Toys and Games

Young Canada

According to its subtitle, Young Canada was "an illustrated annual for boys throughout the English-speaking world." In the tradition of this genre, it was full of bracing stories from all parts of the war, with the emphasis on the exotic and the unusual.

The Kaiser's Last Will

This parody, probably printed at the end of the First World War, was typically of such humour that poked fun at the enemy. Once they had been defeated, Canadians could afford to take them less seriously.

A children's book in wartime

First published in 1914 as a fund-raising venture in aid of refugee children in Belgium, it was later reprinted to aid the charitable work of the Comtesse de Suzannet.

Belgian Hare.pdf (36.29 MB)

Carrying the Tools to Britain

This game was designed, probably in 1942, by the Canadian Broadcasting Corporation "to enable listeners of all ages to better visualize the mobilization of this country's vast resources in the gigantic war effort in which we are now engaged."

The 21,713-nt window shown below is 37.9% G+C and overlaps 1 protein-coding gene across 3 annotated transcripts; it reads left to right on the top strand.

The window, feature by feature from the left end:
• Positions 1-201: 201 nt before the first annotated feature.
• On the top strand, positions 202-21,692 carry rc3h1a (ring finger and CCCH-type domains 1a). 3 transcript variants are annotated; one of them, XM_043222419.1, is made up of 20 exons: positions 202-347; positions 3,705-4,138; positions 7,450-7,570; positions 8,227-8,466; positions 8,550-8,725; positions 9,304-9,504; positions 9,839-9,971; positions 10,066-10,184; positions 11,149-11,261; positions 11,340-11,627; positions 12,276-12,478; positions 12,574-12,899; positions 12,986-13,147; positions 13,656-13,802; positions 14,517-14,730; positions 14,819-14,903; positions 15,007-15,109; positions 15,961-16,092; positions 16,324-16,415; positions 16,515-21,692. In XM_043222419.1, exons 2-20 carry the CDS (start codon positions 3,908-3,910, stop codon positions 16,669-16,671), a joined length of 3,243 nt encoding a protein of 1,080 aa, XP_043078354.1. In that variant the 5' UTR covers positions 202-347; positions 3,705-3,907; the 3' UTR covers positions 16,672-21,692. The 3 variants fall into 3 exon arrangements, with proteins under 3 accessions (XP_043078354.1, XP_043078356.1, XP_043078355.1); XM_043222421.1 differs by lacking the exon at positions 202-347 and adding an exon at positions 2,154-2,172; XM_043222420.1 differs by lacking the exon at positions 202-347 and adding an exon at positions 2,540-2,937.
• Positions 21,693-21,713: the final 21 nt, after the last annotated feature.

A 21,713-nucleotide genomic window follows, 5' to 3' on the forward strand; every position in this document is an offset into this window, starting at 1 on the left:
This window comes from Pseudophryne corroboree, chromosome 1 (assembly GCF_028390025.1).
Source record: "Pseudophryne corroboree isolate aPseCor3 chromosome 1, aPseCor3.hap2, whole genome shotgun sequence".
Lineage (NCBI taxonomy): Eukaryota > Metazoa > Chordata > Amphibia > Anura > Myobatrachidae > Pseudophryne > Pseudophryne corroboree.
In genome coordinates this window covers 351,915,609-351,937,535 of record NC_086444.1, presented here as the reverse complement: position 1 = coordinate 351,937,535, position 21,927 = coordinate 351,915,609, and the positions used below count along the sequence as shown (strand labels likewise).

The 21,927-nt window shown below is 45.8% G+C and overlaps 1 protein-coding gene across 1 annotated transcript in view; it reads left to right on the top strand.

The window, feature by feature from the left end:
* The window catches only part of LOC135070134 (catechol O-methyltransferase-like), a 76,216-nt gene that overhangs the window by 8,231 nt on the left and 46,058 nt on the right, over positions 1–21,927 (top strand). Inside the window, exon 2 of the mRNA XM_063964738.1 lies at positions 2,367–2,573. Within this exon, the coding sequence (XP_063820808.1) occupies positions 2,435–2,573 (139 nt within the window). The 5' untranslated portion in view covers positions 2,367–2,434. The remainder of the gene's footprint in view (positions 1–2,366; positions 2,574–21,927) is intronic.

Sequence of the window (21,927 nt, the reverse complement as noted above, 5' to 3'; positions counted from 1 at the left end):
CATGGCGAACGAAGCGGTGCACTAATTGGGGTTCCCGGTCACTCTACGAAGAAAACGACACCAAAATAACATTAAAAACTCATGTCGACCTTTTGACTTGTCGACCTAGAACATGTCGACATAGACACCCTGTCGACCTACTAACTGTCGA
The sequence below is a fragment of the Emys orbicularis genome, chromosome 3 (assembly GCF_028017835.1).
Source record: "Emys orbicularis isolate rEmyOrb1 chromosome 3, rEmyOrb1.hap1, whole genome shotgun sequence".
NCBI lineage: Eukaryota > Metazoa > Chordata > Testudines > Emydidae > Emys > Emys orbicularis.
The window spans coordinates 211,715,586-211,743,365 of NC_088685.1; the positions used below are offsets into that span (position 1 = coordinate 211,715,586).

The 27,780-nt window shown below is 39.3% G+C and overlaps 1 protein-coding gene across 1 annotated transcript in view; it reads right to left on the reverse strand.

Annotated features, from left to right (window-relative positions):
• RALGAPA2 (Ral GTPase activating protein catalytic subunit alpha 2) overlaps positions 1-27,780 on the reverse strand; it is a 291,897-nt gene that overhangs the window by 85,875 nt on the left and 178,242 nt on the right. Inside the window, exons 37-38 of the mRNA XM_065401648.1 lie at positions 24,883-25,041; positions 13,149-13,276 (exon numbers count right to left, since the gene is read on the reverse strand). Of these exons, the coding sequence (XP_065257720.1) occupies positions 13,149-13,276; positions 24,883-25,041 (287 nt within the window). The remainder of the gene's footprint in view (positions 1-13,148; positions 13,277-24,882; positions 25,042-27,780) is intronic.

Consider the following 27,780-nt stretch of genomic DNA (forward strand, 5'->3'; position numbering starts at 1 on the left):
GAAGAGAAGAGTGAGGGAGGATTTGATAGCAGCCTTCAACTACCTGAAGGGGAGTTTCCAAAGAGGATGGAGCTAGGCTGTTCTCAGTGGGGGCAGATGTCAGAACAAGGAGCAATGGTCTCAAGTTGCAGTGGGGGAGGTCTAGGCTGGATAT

Battle in the Atlantic

This comic focused on the cooperation between Canadian airmen (in this case, the crew of a Sunderland flying boat) and British sailors of the destroyer HMS Drury in fighting the war against German U-Boats.

Sub busters.pdf (44.61 MB)

A Yank in the RCAF

Oklahoma native Claude Weaver joined the Royal Canadian Air Force, became an ace, was shot down in Italy, and escaped from a German prison camp.

An infantry hero

Earl McAllister was rejected as physically unfit by the Royal Canadian Air Force, but earned fame by capturing dozens of German soldiers during the campaign in Normandy in 1944.

Scotty Sent Us.pdf (46.66 MB)

Mackenzie King, comic book hero

This comic, probably published in the United States early in 1942, introduced children to prime minister Mackenzie King and the war policies of his government.

King of Canada.pdf (2.64 MB)

A patriotic card game

This postcard took the traditional card game Nap (or Napoleon), a simplified version of whist, and gave it patriotic overtones.

Women in uniform

During the First World War, it was quite common for women to pose for photographs while wearing a uniform that belonged to a loved one.